24 Feb, 2023 @ 12:45
1 min read

Efforts by Carnival organisers in Spain’s Catalonia to rein in sexist songs likened to days of Franco 

Famous Carnival Parade From Spain's Costa Blanca In Madrid Sneak Preview
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Carnival organisers have warned participating floats that they could lose their public subsidies if they keep playing sexist or misogynist songs during their parades.

The annual festival each February is famous for its incredible street parades, colourful fancy dress and wild parties – but there is also a dark side to Carnival that seems to revel in chauvinism.

Accordingly, there has been a groundswell of public support for the move to combat this ugly side that historically comes up during Carnival by town halls in Catalonia.

But the issue has been muddied by the difficulty in determining which lyrics are actually denigrating to women and which are merely ‘sexy’,  The World reports.

Coso Carnival In Tenerife
Coso in Carnival in Santa Cruz de Tenerife. Towns in Catalonia are proposing to withdraw funding to floats that play sexist songs. (Photo by Mercedes Menendez/Pacific Press)

And censorious efforts to root out offending songs has harkened back to the days of Franco, according to one organiser.

The song “SloMo,” sung by Spanish superstar Chanel, has been flagged as problematic, even though the singer is committed to the cause of gender equality.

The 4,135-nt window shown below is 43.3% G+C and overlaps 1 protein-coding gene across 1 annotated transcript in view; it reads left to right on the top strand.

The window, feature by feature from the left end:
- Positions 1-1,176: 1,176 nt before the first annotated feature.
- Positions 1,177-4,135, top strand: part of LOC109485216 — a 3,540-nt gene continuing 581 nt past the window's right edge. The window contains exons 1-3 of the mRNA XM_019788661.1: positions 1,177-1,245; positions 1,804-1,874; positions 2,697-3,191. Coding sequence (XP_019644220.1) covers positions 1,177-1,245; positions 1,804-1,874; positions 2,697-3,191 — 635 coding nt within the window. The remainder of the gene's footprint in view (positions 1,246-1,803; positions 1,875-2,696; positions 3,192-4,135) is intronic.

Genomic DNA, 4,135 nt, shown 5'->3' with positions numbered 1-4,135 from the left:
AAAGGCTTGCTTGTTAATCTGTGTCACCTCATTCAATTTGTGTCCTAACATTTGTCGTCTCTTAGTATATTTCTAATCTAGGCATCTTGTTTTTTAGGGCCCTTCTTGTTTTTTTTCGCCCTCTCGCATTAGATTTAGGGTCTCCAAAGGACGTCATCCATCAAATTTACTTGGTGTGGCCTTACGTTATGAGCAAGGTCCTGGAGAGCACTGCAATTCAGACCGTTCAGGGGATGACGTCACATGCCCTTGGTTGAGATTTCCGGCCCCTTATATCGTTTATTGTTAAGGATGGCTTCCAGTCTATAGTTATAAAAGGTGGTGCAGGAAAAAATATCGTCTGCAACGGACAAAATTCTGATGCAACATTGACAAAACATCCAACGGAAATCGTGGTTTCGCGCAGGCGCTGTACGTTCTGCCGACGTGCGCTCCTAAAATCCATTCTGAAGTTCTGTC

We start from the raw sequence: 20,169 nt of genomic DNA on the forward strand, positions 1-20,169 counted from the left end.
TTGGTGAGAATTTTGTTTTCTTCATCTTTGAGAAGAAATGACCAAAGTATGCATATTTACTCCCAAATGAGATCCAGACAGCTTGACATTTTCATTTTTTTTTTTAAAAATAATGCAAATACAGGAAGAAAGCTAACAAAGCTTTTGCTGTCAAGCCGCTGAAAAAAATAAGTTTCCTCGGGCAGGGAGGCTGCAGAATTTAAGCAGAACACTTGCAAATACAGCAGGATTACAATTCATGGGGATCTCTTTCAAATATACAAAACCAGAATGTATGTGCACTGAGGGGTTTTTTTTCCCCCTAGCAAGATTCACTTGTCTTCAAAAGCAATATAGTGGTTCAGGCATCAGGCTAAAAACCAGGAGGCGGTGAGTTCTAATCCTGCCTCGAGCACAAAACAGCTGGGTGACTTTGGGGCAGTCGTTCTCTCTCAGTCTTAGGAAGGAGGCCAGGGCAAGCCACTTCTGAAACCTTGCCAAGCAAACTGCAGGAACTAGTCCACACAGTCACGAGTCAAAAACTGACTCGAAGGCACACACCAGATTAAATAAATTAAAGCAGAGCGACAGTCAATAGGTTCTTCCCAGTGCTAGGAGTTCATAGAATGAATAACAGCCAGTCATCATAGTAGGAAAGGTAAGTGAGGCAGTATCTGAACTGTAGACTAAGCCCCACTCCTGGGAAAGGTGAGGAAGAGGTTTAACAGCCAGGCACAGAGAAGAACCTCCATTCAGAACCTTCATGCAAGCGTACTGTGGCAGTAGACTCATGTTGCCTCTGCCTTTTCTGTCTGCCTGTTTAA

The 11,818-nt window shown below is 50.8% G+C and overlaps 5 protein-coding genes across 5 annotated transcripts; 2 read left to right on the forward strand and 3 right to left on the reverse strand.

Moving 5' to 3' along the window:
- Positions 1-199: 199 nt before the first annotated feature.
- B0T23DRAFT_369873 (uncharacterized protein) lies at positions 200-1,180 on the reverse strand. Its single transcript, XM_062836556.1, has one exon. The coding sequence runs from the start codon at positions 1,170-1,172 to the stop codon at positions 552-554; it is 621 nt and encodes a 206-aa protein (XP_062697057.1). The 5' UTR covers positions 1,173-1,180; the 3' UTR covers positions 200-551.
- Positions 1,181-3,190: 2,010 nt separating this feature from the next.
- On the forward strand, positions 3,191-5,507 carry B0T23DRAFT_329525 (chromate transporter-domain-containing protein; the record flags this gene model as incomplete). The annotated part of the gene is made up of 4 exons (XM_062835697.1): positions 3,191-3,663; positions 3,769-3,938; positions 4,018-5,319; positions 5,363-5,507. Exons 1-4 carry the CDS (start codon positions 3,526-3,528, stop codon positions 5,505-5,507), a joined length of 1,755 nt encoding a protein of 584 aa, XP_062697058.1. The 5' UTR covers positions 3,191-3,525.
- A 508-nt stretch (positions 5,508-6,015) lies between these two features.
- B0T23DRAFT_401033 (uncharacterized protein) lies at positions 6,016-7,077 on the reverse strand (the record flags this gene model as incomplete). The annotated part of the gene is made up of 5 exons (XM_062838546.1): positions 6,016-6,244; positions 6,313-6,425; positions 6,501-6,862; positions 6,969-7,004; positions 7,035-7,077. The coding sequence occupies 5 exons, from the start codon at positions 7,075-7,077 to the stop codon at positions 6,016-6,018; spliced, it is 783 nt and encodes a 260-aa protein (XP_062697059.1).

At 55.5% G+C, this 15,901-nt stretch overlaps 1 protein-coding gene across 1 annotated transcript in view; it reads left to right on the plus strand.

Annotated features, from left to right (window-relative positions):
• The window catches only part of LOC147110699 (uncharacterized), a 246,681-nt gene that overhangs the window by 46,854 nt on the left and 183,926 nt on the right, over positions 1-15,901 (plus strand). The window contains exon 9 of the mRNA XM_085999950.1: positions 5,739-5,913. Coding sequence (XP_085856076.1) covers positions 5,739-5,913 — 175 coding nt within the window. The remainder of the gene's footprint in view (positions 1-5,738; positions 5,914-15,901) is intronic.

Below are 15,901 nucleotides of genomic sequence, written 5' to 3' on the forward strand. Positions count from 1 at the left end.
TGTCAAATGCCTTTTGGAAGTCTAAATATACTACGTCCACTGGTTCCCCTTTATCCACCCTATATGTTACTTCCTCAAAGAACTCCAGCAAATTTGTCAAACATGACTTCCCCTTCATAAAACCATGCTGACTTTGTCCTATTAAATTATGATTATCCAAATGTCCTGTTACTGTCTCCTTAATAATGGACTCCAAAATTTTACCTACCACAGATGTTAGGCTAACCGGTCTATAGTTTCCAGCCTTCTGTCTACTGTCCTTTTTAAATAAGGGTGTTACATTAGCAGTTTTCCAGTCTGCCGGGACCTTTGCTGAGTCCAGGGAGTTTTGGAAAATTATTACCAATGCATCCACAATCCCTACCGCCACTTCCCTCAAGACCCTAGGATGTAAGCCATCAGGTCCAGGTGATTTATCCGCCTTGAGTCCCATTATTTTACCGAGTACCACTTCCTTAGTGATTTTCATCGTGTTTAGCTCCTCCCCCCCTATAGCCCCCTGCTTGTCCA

In the town of Calafell, along the beach road, where hundreds of dancers and floats are getting ready for Carnival, the debate has been raging. 

According to Pere Nin, a float organiser who helped draw up the rules against sexist lyrics back in 2019, each town has its own list of banned songs, and beforehand, each float has to give the town the names of the songs it wants to play.

“It’s one thing if a song is obviously sexist,” he said. “It’s another when a song has a line or a word that might offend.”

Another much-loved song, ‘Suavemente’, by Elvis Crespo, has also been banned, causing people to question the whole project. 

malaga carnival e
Malaga Carnival. The proposal has received a mixed response, with some feeling it is too censorious

Dancer Sara Coam said there is no room for macho music that objectifies women, while her friend Marta Tamayo said it is more complicated. 

“If people would stop listening, the artists would stop writing sexist lyrics,” she said.

DJ Miguel Aguila, who was also on hand, said he is against the bans altogether.

Even instigator Pere Nin is having his doubts, being old enough to remember the dark days of Franco.

“It’s starting to remind me of other periods we’d rather not remember,” he said. 


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